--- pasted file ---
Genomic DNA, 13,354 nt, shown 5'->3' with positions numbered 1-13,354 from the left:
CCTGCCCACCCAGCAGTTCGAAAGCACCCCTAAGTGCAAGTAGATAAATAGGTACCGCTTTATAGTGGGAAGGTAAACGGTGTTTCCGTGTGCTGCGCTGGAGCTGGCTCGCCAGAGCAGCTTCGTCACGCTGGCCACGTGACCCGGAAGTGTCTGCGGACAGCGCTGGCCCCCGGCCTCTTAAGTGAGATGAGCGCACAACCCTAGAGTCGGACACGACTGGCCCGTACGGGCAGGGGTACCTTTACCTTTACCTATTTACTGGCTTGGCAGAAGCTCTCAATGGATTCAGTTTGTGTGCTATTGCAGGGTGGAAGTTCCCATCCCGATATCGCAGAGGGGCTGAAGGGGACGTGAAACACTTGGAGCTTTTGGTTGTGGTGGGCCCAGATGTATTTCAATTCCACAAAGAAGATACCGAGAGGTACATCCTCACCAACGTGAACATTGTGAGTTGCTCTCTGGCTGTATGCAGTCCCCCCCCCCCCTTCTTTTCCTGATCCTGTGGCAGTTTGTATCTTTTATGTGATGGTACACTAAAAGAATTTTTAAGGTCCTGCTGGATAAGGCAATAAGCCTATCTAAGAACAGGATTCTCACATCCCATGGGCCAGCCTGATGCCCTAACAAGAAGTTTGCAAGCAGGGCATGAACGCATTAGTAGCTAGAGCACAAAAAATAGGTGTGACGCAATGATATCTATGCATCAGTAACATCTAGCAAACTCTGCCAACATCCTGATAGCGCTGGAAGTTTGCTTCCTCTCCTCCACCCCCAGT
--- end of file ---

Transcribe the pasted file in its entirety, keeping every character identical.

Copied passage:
Genomic DNA, 13,354 nt, shown 5'->3' with positions numbered 1-13,354 from the left:
CCTGCCCACCCAGCAGTTCGAAAGCACCCCTAAGTGCAAGTAGATAAATAGGTACCGCTTTATAGTGGGAAGGTAAACGGTGTTTCCGTGTGCTGCGCTGGAGCTGGCTCGCCAGAGCAGCTTCGTCACGCTGGCCACGTGACCCGGAAGTGTCTGCGGACAGCGCTGGCCCCCGGCCTCTTAAGTGAGATGAGCGCACAACCCTAGAGTCGGACACGACTGGCCCGTACGGGCAGGGGTACCTTTACCTTTACCTATTTACTGGCTTGGCAGAAGCTCTCAATGGATTCAGTTTGTGTGCTATTGCAGGGTGGAAGTTCCCATCCCGATATCGCAGAGGGGCTGAAGGGGACGTGAAACACTTGGAGCTTTTGGTTGTGGTGGGCCCAGATGTATTTCAATTCCACAAAGAAGATACCGAGAGGTACATCCTCACCAACGTGAACATTGTGAGTTGCTCTCTGGCTGTATGCAGTCCCCCCCCCCCCTTCTTTTCCTGATCCTGTGGCAGTTTGTATCTTTTATGTGATGGTACACTAAAAGAATTTTTAAGGTCCTGCTGGATAAGGCAATAAGCCTATCTAAGAACAGGATTCTCACATCCCATGGGCCAGCCTGATGCCCTAACAAGAAGTTTGCAAGCAGGGCATGAACGCATTAGTAGCTAGAGCACAAAAAATAGGTGTGACGCAATGATATCTATGCATCAGTAACATCTAGCAAACTCTGCCAACATCCTGATAGCGCTGGAAGTTTGCTTCCTCTCCTCCACCCCCAGT